Friday, June 24, 2011

Utopia: A Healthy Society

David Cameron intends to complete the ruling class demolition of the NHS
The British National Health Service (NHS) is often described as being one of the best in the world. If it is, that really doesn't say much for the rest. The NHS is in deep crisis - it's starved of funds, and the coalition government is determined to accelerate Labour's privatisation of healthcare.

A personal example can help to show the current state of things. I have two large and prominent varicose veins on my left leg, which I have had since I was a teenager - more than a decade. Over the last year, I've started to get some discomfort in them, so I went to my doctor, who referred me to a specialist. I was given a forty-five minute ultrasound scan on my leg, similar to what pregnant women have on their wombs. After the scan, the specialist told me that an operation was "definitely" needed, because far from being cosmetic, it will be a "serious health risk" in years to come. Ulceration and blood clotting are a strong possibility.

Last week I had a follow-up appointment at the clinic. I was told that the local Primary Care Trust had recently withdrawn funding for varicose vein operations. The specialist had apparently appealed, but his concerns had apparently been dismissed with the not very reassuring words: "it's not life-threatening in the short term".

That sentence reveals so much. Because the government is restricting funds to the NHS in the wake of the international financial crisis, only immediately "life-threatening" conditions are being treated for free. The logical outcome of this process is hospitals being reduced to emergency rooms - much like in the United States.

Of course, the NHS of today is a far cry from the NHS that was founded in 1948, as part of the post-war Beveridge concessions won by the working class. At the launch of the service, Health Minister Aneurin Bevan declared its three core principles to be:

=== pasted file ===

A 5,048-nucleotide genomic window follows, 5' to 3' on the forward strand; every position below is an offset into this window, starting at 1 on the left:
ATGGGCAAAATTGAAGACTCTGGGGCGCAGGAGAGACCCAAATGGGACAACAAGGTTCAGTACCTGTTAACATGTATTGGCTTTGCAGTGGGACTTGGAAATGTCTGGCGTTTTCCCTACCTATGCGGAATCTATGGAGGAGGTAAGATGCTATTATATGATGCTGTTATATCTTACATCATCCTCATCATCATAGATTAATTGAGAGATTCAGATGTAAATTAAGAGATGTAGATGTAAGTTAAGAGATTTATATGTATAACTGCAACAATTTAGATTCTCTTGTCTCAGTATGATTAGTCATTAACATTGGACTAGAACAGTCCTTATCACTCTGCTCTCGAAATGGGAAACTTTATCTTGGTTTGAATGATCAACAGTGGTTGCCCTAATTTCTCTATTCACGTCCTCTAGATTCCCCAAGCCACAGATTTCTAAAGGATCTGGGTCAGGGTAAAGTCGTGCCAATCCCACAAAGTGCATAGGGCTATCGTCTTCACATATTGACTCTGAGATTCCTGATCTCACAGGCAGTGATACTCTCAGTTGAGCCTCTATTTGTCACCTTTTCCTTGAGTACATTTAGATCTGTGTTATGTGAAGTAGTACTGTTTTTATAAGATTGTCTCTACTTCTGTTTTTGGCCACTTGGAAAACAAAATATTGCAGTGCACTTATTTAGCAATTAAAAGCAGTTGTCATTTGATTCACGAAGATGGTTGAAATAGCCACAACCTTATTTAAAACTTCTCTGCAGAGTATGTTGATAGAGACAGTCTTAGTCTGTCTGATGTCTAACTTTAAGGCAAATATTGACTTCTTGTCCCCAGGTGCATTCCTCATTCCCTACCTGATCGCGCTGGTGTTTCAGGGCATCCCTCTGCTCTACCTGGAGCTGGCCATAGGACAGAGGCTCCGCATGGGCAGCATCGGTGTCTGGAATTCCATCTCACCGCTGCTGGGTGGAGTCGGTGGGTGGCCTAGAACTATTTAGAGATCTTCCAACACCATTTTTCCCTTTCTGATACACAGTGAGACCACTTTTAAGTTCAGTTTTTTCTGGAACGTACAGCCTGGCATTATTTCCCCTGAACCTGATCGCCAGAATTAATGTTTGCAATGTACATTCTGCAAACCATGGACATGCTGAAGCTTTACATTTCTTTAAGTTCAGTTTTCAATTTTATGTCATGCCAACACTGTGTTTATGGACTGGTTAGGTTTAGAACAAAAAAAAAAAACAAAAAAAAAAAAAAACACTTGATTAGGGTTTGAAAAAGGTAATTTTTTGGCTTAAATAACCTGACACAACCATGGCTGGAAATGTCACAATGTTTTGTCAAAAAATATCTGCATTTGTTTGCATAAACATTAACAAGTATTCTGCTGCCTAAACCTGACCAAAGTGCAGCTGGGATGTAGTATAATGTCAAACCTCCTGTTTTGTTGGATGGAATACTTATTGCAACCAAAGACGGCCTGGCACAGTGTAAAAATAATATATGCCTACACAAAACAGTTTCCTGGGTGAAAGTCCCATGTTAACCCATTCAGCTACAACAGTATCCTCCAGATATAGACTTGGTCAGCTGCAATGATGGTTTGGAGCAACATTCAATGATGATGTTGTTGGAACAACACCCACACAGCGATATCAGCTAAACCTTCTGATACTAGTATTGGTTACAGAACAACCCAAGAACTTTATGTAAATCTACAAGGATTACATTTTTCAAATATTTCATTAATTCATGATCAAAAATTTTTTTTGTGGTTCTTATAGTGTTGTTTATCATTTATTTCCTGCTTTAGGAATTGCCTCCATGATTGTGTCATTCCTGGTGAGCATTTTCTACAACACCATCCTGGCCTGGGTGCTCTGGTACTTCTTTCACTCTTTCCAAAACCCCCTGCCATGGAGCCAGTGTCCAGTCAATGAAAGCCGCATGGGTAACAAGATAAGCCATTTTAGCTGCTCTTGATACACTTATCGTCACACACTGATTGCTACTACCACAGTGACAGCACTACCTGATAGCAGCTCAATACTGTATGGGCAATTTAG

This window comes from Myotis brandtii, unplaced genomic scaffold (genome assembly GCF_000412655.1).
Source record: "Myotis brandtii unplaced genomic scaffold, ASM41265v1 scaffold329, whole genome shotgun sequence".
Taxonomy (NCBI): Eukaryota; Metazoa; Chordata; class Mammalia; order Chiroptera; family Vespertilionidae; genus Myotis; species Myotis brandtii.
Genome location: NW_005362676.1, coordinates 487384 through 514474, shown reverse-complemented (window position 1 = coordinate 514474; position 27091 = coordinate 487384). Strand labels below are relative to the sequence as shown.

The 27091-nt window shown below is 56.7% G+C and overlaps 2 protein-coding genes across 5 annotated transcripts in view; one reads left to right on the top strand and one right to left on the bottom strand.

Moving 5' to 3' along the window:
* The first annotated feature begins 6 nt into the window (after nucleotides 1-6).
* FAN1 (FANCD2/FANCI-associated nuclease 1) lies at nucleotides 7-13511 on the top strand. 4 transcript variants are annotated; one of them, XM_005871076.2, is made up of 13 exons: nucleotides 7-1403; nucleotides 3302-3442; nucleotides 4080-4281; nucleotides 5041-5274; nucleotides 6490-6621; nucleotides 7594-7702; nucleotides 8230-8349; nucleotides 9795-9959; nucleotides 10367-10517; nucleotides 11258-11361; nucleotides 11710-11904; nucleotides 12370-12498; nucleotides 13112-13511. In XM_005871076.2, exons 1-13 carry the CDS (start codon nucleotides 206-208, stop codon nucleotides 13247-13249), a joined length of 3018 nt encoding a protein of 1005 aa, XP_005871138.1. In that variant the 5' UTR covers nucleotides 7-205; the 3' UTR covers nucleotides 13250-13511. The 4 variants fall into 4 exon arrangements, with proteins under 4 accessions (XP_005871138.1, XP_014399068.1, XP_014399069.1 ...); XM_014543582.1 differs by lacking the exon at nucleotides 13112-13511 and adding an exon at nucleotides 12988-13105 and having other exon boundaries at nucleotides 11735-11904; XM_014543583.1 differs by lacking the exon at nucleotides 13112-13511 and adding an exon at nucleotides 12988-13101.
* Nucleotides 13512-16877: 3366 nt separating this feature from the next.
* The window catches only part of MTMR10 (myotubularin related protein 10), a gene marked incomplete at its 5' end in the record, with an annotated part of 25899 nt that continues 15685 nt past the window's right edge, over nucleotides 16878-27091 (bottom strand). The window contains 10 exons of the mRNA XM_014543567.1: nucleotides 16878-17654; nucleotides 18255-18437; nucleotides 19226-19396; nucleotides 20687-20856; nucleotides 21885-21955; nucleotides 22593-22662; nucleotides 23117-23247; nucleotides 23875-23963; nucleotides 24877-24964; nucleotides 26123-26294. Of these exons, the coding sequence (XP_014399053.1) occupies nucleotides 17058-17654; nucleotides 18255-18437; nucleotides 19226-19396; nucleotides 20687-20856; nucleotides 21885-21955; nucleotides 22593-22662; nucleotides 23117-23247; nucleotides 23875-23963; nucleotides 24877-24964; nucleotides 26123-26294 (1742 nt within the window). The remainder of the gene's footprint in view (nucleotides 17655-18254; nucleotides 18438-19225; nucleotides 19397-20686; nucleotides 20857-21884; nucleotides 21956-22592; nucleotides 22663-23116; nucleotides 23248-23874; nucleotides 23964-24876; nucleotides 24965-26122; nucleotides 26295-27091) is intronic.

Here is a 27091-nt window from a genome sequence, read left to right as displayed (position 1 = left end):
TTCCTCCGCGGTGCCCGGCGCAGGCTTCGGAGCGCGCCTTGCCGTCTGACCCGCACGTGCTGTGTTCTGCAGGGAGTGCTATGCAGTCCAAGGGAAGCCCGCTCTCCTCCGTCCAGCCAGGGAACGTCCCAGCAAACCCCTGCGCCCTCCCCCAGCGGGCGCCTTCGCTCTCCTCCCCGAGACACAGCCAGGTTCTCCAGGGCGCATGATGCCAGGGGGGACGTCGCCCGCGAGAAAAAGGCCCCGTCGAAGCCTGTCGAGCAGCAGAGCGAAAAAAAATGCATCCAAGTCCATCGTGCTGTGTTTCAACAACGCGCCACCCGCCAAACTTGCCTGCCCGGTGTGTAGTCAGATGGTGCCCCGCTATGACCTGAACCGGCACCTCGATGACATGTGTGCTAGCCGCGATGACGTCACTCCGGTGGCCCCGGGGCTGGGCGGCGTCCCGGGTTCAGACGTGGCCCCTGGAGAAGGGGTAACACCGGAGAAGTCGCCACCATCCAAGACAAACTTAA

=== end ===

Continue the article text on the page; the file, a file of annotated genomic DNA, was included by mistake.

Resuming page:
• That it meet the needs of everyone
  • That it be free at the point of delivery
  • That it be based on clinical need, not ability to pay
My case - so typical of many others around the country - shows that these principles are dead. It doesn't meet my need to have an important operation, because I have an inability to pay an estimated £2,000.

The NHS didn't die overnight when David Cameron became Prime Minister. The three principles have been under ruling class since the day the concessions were granted. Much of the work was done by Tony Blair's Labour government of the early noughties, but Labour started demolishing the project with which it is most associated in 1952, when a one shilling charge per prescription form was introduced. That's just over a pound in today's money, but the English charge is currently £7.40 per item. Many amongst the working poor go without the medicine they need. And a recent survey found that many British people consider dental treatment a "luxury".

Communists want to see free medical treatment for everyone. That would mean everyone would get the operations they need, no matter whether the condition is immediately life-threatening or just irritating. Everyone would be able to get the prescription drugs they need, without worrying about where the money's going to come from. And everyone would be able to get dental care. Preventative care would be hugely increased, and the negative environmental factors associated with the capitalist system - stress, pollution, food additives - would be eliminated.
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